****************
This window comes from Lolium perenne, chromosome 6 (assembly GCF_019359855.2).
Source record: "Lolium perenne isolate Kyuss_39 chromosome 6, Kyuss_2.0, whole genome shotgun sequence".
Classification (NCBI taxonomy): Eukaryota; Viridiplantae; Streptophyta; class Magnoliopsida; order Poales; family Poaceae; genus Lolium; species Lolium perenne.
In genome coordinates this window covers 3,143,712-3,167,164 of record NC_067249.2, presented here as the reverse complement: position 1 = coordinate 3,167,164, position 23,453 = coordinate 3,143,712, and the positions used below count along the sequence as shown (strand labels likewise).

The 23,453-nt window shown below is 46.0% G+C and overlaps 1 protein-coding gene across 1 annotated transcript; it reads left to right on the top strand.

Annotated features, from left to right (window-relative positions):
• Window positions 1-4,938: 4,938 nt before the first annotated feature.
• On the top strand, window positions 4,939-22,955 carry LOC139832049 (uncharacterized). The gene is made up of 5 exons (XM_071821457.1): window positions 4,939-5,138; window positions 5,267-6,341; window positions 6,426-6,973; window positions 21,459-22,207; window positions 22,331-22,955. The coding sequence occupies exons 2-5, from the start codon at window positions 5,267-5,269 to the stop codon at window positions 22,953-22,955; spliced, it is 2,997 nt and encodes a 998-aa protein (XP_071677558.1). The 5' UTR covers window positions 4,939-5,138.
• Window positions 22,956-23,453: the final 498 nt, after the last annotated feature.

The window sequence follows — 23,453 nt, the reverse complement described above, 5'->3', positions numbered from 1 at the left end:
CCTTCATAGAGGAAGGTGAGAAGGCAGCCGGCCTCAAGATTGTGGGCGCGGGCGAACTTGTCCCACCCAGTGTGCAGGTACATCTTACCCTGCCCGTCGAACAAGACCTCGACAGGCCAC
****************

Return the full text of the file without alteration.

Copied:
This window comes from Lolium perenne, chromosome 6 (assembly GCF_019359855.2).
Source record: "Lolium perenne isolate Kyuss_39 chromosome 6, Kyuss_2.0, whole genome shotgun sequence".
Classification (NCBI taxonomy): Eukaryota; Viridiplantae; Streptophyta; class Magnoliopsida; order Poales; family Poaceae; genus Lolium; species Lolium perenne.
In genome coordinates this window covers 3,143,712-3,167,164 of record NC_067249.2, presented here as the reverse complement: position 1 = coordinate 3,167,164, position 23,453 = coordinate 3,143,712, and the positions used below count along the sequence as shown (strand labels likewise).

The 23,453-nt window shown below is 46.0% G+C and overlaps 1 protein-coding gene across 1 annotated transcript; it reads left to right on the top strand.

Annotated features, from left to right (window-relative positions):
• Window positions 1-4,938: 4,938 nt before the first annotated feature.
• On the top strand, window positions 4,939-22,955 carry LOC139832049 (uncharacterized). The gene is made up of 5 exons (XM_071821457.1): window positions 4,939-5,138; window positions 5,267-6,341; window positions 6,426-6,973; window positions 21,459-22,207; window positions 22,331-22,955. The coding sequence occupies exons 2-5, from the start codon at window positions 5,267-5,269 to the stop codon at window positions 22,953-22,955; spliced, it is 2,997 nt and encodes a 998-aa protein (XP_071677558.1). The 5' UTR covers window positions 4,939-5,138.
• Window positions 22,956-23,453: the final 498 nt, after the last annotated feature.

The window sequence follows — 23,453 nt, the reverse complement described above, 5'->3', positions numbered from 1 at the left end:
CCTTCATAGAGGAAGGTGAGAAGGCAGCCGGCCTCAAGATTGTGGGCGCGGGCGAACTTGTCCCACCCAGTGTGCAGGTACATCTTACCCTGCCCGTCGAACAAGACCTCGACAGGCCAC